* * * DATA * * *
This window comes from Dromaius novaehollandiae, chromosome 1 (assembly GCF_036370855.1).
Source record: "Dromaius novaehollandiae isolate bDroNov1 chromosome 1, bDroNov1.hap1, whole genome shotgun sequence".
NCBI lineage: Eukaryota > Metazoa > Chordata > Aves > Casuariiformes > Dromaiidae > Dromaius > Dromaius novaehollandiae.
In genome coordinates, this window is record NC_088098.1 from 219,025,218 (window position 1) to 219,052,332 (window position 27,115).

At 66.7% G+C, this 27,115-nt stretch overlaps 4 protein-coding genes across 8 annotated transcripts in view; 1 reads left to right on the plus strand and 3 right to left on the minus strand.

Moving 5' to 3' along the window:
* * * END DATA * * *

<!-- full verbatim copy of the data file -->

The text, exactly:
This window comes from Dromaius novaehollandiae, chromosome 1 (assembly GCF_036370855.1).
Source record: "Dromaius novaehollandiae isolate bDroNov1 chromosome 1, bDroNov1.hap1, whole genome shotgun sequence".
NCBI lineage: Eukaryota > Metazoa > Chordata > Aves > Casuariiformes > Dromaiidae > Dromaius > Dromaius novaehollandiae.
In genome coordinates, this window is record NC_088098.1 from 219,025,218 (window position 1) to 219,052,332 (window position 27,115).

At 66.7% G+C, this 27,115-nt stretch overlaps 4 protein-coding genes across 8 annotated transcripts in view; 1 reads left to right on the plus strand and 3 right to left on the minus strand.

Moving 5' to 3' along the window: